Self-esteem is a very important ingredient for a successful and happy life. A person can be blessed with intelligence and talent but if he or she lacks self-esteem, this can be an obstacle in achieving success in a job, a relationship and in virtually every area of life. Often young people who do not have self esteem can be victims of bullies.

Show love and affection All our dealings with our children, starting from infancy, should be done with a lot of affection and love. A baby who was dealt with love and affection will get a subconscious feeling that he/she is worthy and important enough to be loved.

Compliment Give your child compliments as often as possible, whenever they do something right. Say, “I am very proud of you. You are very special. I like the way you have done it”.

Make your compliments credible It is important, however, that the compliments be credible. Exaggerated compliments like, “You are the best in the world. You are the nicest person that ever lived” can actually be counter-productive. The child will develop an inflated ego, and that can affect his relationship with friends, which in the long run will have a negative effect on his/her self-esteem.

Set goals The goal should be something attainable-to get dressed by herself, to get a certain mark on his next test. Set goals that are suited for the child’s age and capabilities (setting a goal which is unattainable will have a negative effect). As the child works toward the goal, coach her along and compliment her success each step along the way. Once the child reaches the goal, compliment her achievement and reinforce her self-image as an achiever.

Criticise the action, not the person When the child does something negative, say to the child, “You are such a good and special child, you should not be engaging in such an activity”, instead of saying, “you are a bad child”.

Validate their feelings When your child suffers a blow to his/her self-esteem, it’s important to validate his/her feelings. For example, if the child gets offended by a hurtful comment made by a friend or a teacher, say to the child, “Yes, you were offended by what that person said” or “you were offended by the fact that the other person doesn’t like you”. Only after the child feels that his feelings have been validated will he be open to you, bolstering his self-esteem by pointing out the people who do like him and the positive things that others have said about him.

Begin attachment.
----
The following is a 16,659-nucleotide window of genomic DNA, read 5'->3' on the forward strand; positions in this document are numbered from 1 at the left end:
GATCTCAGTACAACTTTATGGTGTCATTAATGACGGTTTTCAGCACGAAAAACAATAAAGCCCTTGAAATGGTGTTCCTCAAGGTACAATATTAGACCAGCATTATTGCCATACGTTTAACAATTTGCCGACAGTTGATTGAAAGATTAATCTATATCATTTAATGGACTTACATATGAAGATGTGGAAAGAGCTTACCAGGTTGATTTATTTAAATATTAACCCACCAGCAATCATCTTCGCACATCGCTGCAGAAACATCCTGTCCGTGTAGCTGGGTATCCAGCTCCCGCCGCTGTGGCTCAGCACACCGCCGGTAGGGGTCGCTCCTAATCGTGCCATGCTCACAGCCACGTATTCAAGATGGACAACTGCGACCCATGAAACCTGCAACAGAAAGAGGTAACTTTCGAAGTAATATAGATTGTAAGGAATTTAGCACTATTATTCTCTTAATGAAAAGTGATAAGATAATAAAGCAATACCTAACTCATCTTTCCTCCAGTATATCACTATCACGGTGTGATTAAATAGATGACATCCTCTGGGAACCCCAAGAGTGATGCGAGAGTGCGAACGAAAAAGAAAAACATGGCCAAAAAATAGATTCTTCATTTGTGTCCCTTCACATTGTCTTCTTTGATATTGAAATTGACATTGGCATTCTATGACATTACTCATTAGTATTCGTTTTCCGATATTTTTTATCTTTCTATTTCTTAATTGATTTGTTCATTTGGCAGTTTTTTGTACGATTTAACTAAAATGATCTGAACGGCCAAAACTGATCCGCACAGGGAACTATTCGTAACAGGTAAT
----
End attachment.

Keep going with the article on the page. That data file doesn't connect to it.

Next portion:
Be proud on a regular basis, we must remember to tell the child how fortunate and how proud we are to be his/her parents.

Talk positively in the presence of important people in his life, such as grandparents, teachers, friends etc.

Never to compare them to others, saying, “why aren’t you like Johnny?” When such comparisons are made by others, reassure your child that he/she is special and unique in his/her own way.

Make sure that others dealing with them know their strengths At the beginning of the school year, speak with your child’s teachers and tell them what your child’s special strengths are and about the areas in which he/she excels, so that the teacher will have a positive outlook towards them and will continue to build on those strengths.

Tell them on a regular basis that you will love them unconditionally When they fail or do the wrong thing, remember to say to them, “You are special to me, I will always love you, no matter what!”

Tend to your own self-esteem You need to see yourself in a positive light. Parents who lack self-esteem will have difficulties bringing up a child with a high self-esteem. A good positive parent is a parent who knows that he/she is not perfect, but values him/herself while always trying to be so.